The Boston Red Sox had few fans nearly 50 years ago. Fewer admit being fans back in 1963 and 1964. Few fans of today were alive back then. Those seasons were the Dark Ages of Red Sox lore. 

Many have removed the memory of the last time, with great flourish and optimism, the Red Sox brain-trust under Dick O’Connell and owner Tom Yawkey decided to pay big bucks and land one of the premiere players of the National League.

At the time, the newspapers were full of reports about the star of the Houston .45s where he was called “The Home Run King” for his 24 dingers in 1962.

Experts in the Boston media said he was a shoo-in to clobber 30 to 40 home runs over the Green Monster. There were no Monster Seats in those days, only a mesh net and lots of broken windows on Lansdowne Street.

Roman Mejias came to Boston at the same time as another catastrophic star: Dr. Strangeglove, the immortal error-prone slugger named Dick Stuart.  It parallels the Adrian Gonzalez and Carl Crawford situation.

Fans expected home runs galore from the two batters. Stuart came through, and Mejias did not.

Most naïve fans believed the new home run machines would equal the firepower of Mantle and Maris over at the starry Yankee Stadium.

Mejias was an outfield phenomenon that used a three-fingered glove and made spectacular basket catches out in the cavernous center field area.

Alas, it was not to be.

Mejias, a nice fellow, could not buy a hit with the Red Sox, and his batting average was not much higher than his weight, below .230 in 111 games during his first season, and it was .238 in 62 games the next year. After the poor start, his bench time increased accordingly.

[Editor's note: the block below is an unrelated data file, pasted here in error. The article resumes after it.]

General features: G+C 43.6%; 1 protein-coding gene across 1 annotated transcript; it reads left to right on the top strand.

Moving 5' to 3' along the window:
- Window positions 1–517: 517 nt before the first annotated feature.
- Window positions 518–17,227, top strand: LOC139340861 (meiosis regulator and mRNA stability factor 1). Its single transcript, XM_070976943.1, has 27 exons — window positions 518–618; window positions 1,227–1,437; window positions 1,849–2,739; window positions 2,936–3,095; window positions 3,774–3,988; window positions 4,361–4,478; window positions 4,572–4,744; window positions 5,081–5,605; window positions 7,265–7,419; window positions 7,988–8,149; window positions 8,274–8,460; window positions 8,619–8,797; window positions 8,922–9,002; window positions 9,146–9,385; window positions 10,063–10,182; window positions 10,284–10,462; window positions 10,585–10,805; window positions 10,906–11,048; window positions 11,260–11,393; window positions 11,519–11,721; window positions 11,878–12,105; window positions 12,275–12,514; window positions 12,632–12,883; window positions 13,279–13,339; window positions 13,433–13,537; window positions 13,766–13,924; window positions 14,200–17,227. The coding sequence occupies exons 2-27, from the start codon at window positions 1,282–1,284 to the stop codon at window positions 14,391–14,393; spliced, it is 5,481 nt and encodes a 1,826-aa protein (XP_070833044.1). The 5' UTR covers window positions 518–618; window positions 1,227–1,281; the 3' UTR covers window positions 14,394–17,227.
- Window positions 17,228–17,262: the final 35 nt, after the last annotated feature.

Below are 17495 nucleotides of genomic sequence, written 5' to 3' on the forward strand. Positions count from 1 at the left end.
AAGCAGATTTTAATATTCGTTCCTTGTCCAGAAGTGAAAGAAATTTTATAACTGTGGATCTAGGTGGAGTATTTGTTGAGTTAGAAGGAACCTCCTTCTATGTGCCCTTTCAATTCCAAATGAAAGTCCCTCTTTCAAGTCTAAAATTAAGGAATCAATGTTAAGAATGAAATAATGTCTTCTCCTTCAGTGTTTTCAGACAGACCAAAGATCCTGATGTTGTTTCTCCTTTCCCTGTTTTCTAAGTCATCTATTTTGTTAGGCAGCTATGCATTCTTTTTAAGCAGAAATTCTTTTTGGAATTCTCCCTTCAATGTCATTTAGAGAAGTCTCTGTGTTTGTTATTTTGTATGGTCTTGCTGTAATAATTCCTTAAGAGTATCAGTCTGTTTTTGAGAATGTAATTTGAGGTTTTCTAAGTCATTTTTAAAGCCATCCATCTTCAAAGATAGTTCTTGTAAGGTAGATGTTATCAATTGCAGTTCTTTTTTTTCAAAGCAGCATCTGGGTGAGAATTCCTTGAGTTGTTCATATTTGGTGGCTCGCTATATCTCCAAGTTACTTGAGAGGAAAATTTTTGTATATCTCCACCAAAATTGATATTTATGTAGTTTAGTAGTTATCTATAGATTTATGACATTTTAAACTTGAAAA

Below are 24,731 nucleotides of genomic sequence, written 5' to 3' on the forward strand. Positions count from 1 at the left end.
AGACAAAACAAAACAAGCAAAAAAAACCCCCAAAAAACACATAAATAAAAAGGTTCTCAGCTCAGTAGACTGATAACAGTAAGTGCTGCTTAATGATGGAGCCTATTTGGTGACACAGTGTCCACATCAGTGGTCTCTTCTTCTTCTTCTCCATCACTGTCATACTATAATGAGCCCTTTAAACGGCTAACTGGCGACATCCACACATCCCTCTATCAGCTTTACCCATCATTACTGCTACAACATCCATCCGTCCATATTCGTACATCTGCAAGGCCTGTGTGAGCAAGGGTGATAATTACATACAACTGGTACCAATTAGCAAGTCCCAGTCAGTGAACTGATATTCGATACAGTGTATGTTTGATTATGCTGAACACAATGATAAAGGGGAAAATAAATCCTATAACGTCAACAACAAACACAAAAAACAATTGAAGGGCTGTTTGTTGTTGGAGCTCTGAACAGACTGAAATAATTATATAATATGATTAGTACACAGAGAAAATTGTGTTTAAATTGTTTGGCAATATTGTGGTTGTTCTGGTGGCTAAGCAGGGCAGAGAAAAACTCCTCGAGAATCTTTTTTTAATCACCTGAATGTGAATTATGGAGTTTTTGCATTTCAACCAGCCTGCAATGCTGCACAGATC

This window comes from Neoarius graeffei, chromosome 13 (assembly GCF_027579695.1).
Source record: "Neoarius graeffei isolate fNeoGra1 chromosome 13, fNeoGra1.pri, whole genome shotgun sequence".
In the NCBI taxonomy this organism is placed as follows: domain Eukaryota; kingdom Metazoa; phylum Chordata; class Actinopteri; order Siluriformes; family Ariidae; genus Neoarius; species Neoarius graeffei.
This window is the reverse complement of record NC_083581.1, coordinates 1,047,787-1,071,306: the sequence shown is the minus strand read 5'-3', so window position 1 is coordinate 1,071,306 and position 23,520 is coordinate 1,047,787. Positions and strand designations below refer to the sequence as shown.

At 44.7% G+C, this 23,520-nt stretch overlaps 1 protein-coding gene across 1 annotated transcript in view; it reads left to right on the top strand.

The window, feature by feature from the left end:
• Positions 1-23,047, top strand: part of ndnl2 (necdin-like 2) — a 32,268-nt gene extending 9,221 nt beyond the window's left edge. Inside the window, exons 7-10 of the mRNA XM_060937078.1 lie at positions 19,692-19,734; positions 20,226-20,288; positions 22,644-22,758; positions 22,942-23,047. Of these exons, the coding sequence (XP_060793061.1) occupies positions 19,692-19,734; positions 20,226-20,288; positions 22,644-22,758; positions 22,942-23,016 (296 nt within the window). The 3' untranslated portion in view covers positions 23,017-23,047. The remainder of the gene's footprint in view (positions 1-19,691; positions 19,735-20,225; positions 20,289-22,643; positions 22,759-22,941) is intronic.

Roman hit a handful of home runs, 11 in 1963 and only two in 1964. Soon, he was permanently benched, demoralized and devastated by failures in Boston.

The sad statistics can be found at Baseball for those with a sense of cruel irony.

Eventually he went to play baseball in Japan in 1966.  The two years in Boston were like having his heart cut out by the high priests of baseball. His two-year tenure with the Red Sox turned into a career killer for benighted Mejias.

How much he resembles Carl Crawford is a matter not yet decided. The abysmal start of the star from Tampa in 2011 is reminiscent of the problems that first beset Roman. Carl’s numbers are far worse as of one month.

After two years, the Mejias experiment was deemed a total failure by fans, press and Red Sox management, but the evidence that he was not the next big star in Boston was clear and apparent by June 1963, only a few months into the season.

That gives Carl Crawford a bit more time before the coroners of Red Sox Nation put the tag on his big toe.

Let’s hope Carl is not bound for the crypt of baseball legend and folklore. 

Sox fans realize it’s a different era today, and $150 million players tend to hang around like a bad penny, and they can remain hitless wonders—and endless reminders of what should have been.

Crawford will be on the Sox roster for many seasons more than Roman Mejias ever played. So, everyone should root and pull for his success.

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